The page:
Oz the Great and Powerful (2013)


I'm not sure what to think of this film. On one hand, certain elements of it are done very well, but on the other, at times it seems a bit too cheesy for its own good. What I'm left with is a movie I wanted to like more than I did.


The Great Wizard "Oz" (James Franco) is as known for his cheap magic tricks as he is for wooing pretty girls. This time around, though, he's given away one music box too many and is chased out of the circus by the strong man. Up, up, and away he goes into the clouds -- right into the oncoming path of a tornado, which sends him sweeping into the land of Oz. The first person he meets after his undignified landing is Theodora (Mila Kunis), who believes he is the wizard expected to fulfill an ancient prophecy about defeating an evil witch. It doesn't take her long to be won over to his charms and sweep him off to the Emerald City, to meet her sister Evanora (Rachel Weisz). Oz is delighted to accept the kingship and the piles of gold that come along with it... until he finds out that before he can be crowned, he must defeat an evil witch. Emboldened by the cheering expectations of the masses, Oz sets out with his flying monkey servant to defeat the witch (Michelle Williams), and learns a few things along the way.


My emotions waffled back and forth when watching this film. The first ten minutes are sheer magnificence, but once we land in Oz, either the choice of how the world was designed (it looks too fake for my taste) or how the rest of the script plays out had me cringing. When it's good, it's really, really good -- among these wonderful moments are meeting a China Doll Girl (who provides some of the best scenes throughout) and some of the conversations between the money and his master. The atmosphere goes from richness to creepy, ghostly woods and just when it's getting good again... the flying bubbles brought me crashing back to earth. The cast ranges from excellent to overly hammy and downright dreadful.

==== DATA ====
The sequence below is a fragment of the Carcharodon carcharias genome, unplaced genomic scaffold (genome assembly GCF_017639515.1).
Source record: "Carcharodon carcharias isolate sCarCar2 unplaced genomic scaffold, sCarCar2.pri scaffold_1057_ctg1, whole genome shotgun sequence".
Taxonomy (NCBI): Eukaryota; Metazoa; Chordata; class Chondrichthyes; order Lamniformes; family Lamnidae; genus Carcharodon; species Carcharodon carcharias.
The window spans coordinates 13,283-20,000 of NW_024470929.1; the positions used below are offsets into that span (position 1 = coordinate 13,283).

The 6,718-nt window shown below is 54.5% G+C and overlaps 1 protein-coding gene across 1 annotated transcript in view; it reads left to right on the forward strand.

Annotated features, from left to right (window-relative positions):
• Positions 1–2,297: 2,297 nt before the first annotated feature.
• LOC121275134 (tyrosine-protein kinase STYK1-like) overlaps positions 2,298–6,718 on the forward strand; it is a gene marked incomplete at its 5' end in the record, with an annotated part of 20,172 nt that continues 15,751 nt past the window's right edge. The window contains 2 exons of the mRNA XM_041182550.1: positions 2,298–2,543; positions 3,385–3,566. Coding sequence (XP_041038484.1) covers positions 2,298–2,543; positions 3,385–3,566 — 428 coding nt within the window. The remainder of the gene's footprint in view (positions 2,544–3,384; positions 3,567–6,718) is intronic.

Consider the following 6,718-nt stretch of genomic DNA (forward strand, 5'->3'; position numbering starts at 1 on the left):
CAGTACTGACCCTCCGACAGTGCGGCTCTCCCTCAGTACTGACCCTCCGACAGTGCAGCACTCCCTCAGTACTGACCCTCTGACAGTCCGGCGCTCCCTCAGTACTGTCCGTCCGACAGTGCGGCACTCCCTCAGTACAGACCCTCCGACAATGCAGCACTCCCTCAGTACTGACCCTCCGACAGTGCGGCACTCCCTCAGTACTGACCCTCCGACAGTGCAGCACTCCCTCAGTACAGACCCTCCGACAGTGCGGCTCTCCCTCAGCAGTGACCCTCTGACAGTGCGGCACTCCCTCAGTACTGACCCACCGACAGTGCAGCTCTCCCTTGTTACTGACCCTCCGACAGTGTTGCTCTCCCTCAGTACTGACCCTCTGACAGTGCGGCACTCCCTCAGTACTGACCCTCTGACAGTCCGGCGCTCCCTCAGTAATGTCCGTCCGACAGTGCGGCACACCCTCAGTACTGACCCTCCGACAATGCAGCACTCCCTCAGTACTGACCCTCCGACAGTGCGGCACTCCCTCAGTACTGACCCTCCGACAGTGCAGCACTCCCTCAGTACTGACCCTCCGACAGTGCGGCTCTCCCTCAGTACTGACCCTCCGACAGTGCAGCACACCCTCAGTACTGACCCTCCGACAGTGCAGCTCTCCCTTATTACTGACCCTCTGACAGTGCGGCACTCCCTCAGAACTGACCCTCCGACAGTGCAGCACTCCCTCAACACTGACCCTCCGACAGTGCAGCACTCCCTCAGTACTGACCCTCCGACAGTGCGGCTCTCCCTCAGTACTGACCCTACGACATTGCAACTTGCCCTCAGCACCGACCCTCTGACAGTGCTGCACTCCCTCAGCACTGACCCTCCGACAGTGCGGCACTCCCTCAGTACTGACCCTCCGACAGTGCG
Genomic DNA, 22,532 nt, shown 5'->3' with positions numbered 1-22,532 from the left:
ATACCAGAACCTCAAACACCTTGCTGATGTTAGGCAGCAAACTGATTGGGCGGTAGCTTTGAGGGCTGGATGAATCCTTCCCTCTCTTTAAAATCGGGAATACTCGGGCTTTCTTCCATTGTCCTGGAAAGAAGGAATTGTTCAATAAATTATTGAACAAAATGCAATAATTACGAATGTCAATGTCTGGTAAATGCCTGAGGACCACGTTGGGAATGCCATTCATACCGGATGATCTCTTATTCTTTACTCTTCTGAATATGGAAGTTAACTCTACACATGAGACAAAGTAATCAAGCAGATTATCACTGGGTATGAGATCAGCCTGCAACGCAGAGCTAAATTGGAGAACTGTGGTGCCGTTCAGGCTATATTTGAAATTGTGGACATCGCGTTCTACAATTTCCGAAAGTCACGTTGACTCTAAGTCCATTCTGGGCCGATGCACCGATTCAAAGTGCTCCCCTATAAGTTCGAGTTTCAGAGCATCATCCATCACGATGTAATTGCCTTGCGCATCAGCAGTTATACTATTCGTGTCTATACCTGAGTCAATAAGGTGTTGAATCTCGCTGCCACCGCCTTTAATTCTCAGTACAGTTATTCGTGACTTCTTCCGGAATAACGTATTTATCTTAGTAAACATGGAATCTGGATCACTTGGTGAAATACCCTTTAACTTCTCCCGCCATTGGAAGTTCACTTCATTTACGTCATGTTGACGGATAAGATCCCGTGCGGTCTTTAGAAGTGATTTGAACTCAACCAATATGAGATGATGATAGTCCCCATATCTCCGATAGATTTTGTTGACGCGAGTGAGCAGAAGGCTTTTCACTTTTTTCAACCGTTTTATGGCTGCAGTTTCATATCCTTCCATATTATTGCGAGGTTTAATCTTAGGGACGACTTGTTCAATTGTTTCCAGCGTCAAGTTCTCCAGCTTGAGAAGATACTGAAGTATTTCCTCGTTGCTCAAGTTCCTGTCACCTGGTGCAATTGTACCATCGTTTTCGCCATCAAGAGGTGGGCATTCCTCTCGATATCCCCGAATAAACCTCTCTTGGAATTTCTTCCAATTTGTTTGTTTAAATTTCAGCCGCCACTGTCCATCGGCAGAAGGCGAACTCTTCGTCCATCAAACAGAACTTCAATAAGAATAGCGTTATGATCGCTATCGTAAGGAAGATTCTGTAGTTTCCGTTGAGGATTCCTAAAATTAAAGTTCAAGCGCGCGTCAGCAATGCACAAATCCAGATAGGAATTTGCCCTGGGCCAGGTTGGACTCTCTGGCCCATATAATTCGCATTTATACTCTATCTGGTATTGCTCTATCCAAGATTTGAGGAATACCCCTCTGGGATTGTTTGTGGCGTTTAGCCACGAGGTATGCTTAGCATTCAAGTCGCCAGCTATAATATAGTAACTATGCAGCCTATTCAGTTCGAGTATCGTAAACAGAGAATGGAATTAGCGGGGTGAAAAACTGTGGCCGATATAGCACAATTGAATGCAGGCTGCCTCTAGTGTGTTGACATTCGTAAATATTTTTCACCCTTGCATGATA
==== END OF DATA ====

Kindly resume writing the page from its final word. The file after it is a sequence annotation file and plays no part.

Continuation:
Much has been said about this film's sexism and from a modern standpoint, these arguments do carry some weight. The female characters are under-developed and their stories revolve completely around a man! The things he is eventually rewarded for and redeemed from are punished in their characters' eventual fates (farce, deceit, and manipulation). One of them falls from grace out of jealousy that he favors another. None of their back history is explained, which is a shame since that would have made a far more powerful film. Yet, there's also religious symbolism involved in certain elements of the script, such as truth coming with one taste of an apple, but the consequences are hideousness and evil. So, there is both good and bad in the film's messages.


Disappointment in the lack of female character development left me feeling cold, yet the little girl buried deep inside had fun watching it and revisiting a world I've known since childhood in new and exciting ways. This is the origin story not only of the "fake" Wizard of Oz, but also of a certain evil witch, and even of the Scarecrow. (The only thing missing is an explanation about a pair of ruby slippers, which sadly Disney wasn't allowed to do.) It's a fun, albeit at times overly juvenile, way to spend a couple of hours. But after years of listening to the magnificence that is the musical Wicked! (also a terrific "origins story" revolving around Oz), my feminine-lead-and-villain-development-loving heart wishes a few things had been done differently.


Sexual Content:

Cleavage on some of the gowns. A man kisses several women. It's unclear whether or not he spent the night with one (they kiss and dance, then are shown the next morning walking down the yellow brick road).



One mild profanity.



Witches electrocute one another, blast each other through windows, and unleash flying apes on innocent bystanders.



Witches use magic against one another and to transform themselves, including a giant crystal ball. There is talk of "good magic," and "bad magic." Some scenes in which characters are being chased and/or confronted by hideous creatures may frighten young children.

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